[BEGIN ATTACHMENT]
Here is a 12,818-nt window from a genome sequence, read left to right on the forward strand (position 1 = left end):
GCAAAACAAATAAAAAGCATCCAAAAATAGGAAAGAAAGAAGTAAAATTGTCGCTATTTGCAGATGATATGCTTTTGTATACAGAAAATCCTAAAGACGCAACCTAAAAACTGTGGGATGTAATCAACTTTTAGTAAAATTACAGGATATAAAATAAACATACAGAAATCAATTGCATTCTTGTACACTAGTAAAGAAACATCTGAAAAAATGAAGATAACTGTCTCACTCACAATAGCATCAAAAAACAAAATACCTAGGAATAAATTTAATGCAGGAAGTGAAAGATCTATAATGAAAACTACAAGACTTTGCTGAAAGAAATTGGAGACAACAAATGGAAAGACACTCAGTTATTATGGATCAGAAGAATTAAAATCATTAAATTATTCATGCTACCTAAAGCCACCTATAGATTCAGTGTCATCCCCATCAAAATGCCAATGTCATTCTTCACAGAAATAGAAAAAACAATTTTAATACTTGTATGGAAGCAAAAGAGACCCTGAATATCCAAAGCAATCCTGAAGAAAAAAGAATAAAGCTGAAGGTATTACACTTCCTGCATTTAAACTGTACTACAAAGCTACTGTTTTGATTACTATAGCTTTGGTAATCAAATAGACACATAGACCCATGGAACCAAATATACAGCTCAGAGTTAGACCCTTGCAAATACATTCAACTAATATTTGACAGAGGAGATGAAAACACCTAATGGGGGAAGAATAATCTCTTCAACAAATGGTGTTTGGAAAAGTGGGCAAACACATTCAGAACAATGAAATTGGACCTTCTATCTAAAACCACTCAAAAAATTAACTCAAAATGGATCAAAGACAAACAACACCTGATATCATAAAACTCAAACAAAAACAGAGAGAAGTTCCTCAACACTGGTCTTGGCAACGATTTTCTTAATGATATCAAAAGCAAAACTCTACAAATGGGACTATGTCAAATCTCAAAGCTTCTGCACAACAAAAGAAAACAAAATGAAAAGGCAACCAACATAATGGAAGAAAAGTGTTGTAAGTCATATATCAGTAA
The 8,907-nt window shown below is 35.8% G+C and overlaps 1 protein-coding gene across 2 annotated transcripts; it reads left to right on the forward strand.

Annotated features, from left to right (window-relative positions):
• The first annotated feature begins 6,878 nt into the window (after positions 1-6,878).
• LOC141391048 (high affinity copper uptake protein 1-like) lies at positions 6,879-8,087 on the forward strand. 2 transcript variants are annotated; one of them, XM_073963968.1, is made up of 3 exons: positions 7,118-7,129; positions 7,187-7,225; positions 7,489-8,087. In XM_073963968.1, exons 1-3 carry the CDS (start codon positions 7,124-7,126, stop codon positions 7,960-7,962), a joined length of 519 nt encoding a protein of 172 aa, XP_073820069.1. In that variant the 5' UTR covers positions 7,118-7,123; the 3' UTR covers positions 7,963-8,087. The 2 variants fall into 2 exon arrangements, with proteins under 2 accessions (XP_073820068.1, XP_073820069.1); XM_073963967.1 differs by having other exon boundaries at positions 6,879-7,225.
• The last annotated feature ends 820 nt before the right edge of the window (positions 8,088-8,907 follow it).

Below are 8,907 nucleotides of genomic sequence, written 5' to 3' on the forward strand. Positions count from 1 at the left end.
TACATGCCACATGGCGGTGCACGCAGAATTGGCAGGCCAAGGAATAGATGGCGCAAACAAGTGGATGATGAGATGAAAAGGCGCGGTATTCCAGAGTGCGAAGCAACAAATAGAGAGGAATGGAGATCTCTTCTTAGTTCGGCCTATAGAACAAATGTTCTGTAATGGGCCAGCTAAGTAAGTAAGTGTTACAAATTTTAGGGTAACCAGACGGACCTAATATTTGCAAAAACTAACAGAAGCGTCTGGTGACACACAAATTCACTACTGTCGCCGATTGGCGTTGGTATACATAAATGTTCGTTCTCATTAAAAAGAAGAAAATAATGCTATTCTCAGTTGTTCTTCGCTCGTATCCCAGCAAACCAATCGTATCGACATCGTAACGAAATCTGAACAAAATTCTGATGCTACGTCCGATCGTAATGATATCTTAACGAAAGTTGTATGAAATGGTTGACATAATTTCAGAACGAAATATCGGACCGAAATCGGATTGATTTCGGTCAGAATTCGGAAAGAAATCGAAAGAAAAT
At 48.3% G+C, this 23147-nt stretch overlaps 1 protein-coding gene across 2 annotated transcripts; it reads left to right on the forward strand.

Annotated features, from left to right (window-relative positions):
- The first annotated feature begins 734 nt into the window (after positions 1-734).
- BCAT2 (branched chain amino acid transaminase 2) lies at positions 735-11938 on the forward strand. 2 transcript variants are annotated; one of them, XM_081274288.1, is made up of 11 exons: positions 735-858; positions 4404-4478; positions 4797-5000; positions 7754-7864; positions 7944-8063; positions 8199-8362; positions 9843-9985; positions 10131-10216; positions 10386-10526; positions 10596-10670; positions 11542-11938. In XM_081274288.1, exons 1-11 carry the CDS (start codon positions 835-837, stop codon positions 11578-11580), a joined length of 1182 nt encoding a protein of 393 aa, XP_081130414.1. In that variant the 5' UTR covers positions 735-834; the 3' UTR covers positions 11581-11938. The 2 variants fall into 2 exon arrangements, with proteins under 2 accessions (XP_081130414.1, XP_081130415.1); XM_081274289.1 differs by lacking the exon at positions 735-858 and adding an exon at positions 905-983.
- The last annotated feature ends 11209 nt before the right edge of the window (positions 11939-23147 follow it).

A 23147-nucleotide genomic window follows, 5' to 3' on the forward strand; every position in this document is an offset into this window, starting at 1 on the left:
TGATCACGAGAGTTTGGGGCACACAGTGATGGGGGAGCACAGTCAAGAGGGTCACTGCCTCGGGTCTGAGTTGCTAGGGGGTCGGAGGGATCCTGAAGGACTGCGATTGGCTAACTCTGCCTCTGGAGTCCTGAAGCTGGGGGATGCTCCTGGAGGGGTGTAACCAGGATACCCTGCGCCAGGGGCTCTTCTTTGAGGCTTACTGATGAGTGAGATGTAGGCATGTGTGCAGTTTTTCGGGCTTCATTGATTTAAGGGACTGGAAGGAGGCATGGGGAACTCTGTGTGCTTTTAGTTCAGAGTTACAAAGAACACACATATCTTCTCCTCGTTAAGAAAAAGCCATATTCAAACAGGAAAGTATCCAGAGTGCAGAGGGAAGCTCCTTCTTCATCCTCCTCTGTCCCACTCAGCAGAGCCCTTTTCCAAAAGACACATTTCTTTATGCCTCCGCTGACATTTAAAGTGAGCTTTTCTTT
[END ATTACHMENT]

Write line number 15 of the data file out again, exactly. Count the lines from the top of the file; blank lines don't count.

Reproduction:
A 23147-nucleotide genomic window follows, 5' to 3' on the forward strand; every position in this document is an offset into this window, starting at 1 on the left: